The advantages of compost in connections with structure and the way that it facilitates drainage and aeration can also be a disadvantage in terms of plant stability and its ability to anchor itself into position. The loose nature of the medium means that it can be difficult for the roots to grip.

Some types of compost are better than others. One solution is to sieve out larger pieces of organic material so as to provide better stability or use it in combination with another growing medium.

Compost a Slow Release Fertilizer

Sourcing Nutrients to Feed Your Indoor Plants

Compost is a slow-release natural fertilizer that provides nutrients to plants over time. Unlike chemical fertilizers, whose nutrients are more quickly absorbed by plants, compost releases nutrients slowly, over an extended period.

The reason this slow-release happens is that plants can only utilize nutrients which are been broken down and transformed into mineral form by microbes, these organic nutrients are often unavailable to plant roots for immediate absorption.

This allows plants to better uptake the nutrients they need, in the form that they need them, providing a steady supply of nourishment that helps to promote healthy plant growth.

Things to Consider When Choosing Houseplant Compost

Things to Consider When Choosing Houseplant Compost

There are a few things to keep in mind when choosing compost for your houseplants. The first is the nutrient content. Different plants require different ratios of nutrients, so it’s important to choose a compost that is specifically designed for the plant you’re growing. 

The second thing to keep in mind in choosing the right compost for indoor plants is that in a confined space, the growing environment change. Factors that can be mitigated by the size of a planting area outside are much more problematic when in a pot.

A particular problem is that regular compost can contain pathogens, spores, and fungi. With only a small space it is easier for pathogens and fungi to infect the plant and for any weed spores present to quickly suffocate the plant, consuming vital nutrients and moisture that the plant needs.

To combat this problem, and avoid pathogens and spores being present, is to use pre-sterilized compost or by sterilizing the compost yourself. Professional nurseries typically sterilize their compost but you should check.  You can sterilize your own compost to kill off any potential pathogens and spores by baking the compost at a temperature that is too high for pathogens to survive. 

One thing to note with serialized compost is that the process can degrade the nutrient content so you should again carefully check the nutrient levels on shop-bought sterilized compost.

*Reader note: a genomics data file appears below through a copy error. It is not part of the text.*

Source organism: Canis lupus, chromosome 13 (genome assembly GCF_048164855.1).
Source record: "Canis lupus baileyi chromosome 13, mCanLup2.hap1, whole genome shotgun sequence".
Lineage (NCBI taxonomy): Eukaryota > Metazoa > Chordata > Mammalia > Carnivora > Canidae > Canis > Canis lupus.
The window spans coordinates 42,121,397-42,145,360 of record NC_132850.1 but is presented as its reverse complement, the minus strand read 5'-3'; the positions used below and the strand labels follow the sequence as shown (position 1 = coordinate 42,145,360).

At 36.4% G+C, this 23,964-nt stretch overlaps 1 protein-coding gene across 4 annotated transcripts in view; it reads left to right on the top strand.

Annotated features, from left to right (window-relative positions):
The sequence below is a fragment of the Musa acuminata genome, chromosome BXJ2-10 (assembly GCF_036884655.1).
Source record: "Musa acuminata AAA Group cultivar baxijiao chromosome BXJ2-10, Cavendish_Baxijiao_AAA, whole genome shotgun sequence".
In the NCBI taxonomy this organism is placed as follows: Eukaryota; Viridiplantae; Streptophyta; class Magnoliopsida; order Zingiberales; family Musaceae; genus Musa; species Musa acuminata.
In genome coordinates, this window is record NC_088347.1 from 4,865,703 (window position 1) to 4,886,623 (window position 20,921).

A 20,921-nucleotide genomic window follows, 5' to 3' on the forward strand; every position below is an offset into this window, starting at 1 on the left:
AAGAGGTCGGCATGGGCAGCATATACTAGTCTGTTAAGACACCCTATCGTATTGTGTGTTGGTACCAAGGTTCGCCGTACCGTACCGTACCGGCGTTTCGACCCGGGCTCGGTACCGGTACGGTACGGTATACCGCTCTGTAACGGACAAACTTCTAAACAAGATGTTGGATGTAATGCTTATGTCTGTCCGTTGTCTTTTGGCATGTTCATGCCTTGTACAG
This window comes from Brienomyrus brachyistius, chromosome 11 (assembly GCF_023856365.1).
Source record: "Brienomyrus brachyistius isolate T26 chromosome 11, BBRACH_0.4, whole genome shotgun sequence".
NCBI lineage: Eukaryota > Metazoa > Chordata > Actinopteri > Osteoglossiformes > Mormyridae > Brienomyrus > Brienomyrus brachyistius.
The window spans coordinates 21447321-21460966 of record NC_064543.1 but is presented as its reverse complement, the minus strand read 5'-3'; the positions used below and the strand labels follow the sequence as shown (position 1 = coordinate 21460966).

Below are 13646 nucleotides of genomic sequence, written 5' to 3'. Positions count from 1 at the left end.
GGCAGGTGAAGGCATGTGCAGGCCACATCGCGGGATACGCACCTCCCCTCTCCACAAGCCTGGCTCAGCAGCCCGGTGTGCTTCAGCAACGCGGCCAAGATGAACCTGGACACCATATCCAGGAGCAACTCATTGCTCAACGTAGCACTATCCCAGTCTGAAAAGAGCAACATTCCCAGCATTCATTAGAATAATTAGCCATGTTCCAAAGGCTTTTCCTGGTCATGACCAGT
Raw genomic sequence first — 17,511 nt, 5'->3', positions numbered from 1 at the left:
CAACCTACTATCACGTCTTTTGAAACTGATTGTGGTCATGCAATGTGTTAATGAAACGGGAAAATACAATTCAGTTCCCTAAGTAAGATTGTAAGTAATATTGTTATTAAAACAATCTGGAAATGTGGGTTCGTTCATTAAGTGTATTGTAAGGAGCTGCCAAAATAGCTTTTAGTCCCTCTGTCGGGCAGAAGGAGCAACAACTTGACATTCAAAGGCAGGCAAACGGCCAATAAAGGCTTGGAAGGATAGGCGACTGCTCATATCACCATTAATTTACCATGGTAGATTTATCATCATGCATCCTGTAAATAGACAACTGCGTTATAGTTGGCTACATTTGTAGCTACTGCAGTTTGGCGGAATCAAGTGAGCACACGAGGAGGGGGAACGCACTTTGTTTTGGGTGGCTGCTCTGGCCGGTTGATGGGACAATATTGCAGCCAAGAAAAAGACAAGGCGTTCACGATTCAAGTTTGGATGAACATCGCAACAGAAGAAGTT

Because of the problems of potential pathogens, it is generally not advised to use homemade compost with indoor plants. The nutrient reduction on homemade compost that you sterilize might cause the plant to not get enough nutrients. If you do sterilize your own compost be aware that you may need to add more nitrogen and other nutrients after a few weeks. 

Different Types of Compost That You Can Use with Indoor Plants

Other than general-purpose compost there are various other organic materials that can be used with household plants.

Mushroom Compost

Mushroom compost is a kind of organic plant fertilizer that slowly releases its nutrients. It is made from the waste growth media used to spawn mushrooms. In general, mushroom compost has a high salt and calcium concentration but a low nitrogen content. However, since there are so many various mushroom growth media formulas, the nutritional levels of the final compost will vary significantly.

Mushroom compost has fantastic water retention and drainage properties which can make it a good choice for use with established plants. However, because the hight salt levels can make it slightly alkaline it is best not to use ith seedlings or very young plants.

Peat Substrates

indoor plant substrates

Peat is a type of organic material that is often used as a substrate for indoor plants. The peat is extracted from bogs and is composed of decomposed plant matter. There are a number of advantages to using peat. It has a high water-holding capacity and is relatively lightweight. It is also sterile, meaning there is little risk of pests or diseases.

However, peat has come under fire in recent years due to the environmental impact of its extraction and use. There are concerns that the extraction of peat contributes to greenhouse gas emissions and the destruction of natural habitats. There are also concerns about the impact of peat extraction on water resources.